Tragedy struck early this week when 7-year-old Ammaria Johnson, a first-grader at Hopkins Elementary School in Virginia's Chesterfield County died of a suspected peanut allergy reaction. According to news reports, Ammaria was sent to the clinic after recess with hives and shortness of breath but was in full cardiac arrest by the time emergency crews arrived to help her. She was pronounced dead a short time later at CJW Medical Center.
And now the hard questions remain. How? Why? What could have been done to prevent this tragedy?
According to Ammaria's mother, Laura Pendleton, her daughter had an "allergy action plan" at the school, which authorized the school to give her Benadryl during a reaction. But school officials didn't do it because Pendleton did not provide a bottle of Benadryl to be used in these instances. The real question is why, when Pendleton tried to send in an EpiPen to be used for her daughter in case of emergencies, did school officials tell her to leave it at home?
For those of you who aren't familiar, an EpiPen is a device that injects epinephrine into patients. It's usually used to stop allergic reactions and is currently available only by prescription. There are two children in my daughter's kindergarten class who have prescriptions for EpiPens, and their teacher does not go anywhere without them. She carries them around in a little fanny pack from her classroom, to the lunch room, to the music room and even on field trips. So why did officials at Ammaria's school not want her to have an EpiPen at the school? An EpiPen that could have saved her life?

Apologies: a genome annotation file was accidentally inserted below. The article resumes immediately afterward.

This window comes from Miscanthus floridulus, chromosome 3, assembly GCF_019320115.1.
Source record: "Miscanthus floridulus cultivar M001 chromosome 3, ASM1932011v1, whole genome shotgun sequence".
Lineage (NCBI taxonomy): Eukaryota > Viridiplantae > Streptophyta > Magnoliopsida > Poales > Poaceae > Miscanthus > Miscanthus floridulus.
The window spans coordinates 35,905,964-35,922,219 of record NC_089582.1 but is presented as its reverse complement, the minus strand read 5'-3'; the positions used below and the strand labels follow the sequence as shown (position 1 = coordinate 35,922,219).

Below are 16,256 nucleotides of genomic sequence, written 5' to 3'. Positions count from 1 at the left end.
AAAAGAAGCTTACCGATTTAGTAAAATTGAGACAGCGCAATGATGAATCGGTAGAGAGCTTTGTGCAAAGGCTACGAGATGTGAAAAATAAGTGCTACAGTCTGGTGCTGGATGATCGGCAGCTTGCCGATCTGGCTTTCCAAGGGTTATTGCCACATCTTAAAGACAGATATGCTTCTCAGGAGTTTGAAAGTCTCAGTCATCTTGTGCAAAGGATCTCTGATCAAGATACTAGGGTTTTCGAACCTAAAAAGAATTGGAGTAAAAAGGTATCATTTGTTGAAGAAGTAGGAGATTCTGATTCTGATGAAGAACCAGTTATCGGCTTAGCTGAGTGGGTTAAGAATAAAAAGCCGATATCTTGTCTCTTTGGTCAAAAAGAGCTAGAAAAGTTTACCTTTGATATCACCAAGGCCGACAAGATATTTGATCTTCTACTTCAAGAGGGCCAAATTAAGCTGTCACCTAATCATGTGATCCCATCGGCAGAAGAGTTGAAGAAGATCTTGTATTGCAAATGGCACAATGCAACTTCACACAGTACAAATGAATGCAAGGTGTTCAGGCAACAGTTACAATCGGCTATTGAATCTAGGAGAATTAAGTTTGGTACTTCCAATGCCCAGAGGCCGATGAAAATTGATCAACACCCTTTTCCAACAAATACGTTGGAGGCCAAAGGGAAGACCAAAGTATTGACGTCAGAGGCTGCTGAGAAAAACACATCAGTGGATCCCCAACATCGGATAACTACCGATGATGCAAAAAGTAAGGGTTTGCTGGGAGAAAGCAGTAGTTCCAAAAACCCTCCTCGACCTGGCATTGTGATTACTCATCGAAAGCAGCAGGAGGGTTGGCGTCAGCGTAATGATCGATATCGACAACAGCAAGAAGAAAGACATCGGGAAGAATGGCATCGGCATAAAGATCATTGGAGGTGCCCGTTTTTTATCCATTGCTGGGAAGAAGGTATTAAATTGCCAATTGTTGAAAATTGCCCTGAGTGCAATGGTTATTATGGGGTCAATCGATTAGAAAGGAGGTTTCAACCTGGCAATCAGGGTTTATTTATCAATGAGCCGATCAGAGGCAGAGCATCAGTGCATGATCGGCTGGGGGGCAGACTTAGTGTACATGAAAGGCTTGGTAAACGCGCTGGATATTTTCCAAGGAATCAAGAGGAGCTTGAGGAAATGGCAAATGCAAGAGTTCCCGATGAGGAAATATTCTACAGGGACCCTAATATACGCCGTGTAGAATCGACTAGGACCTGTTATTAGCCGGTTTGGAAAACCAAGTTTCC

Ammaria's death is a sad and tragic reminder to all parents of children with allergies that it's a good idea to review the policies that your school has in place in the event that your child should have an allergic reaction. Does your child have an EpiPen? Who will administer it in case of an emergency? Is there a backup plan in place in case the EpiPen is lost/misplaced/defective?
Ask these questions now, so that you don't have to ask the really hard questions later.
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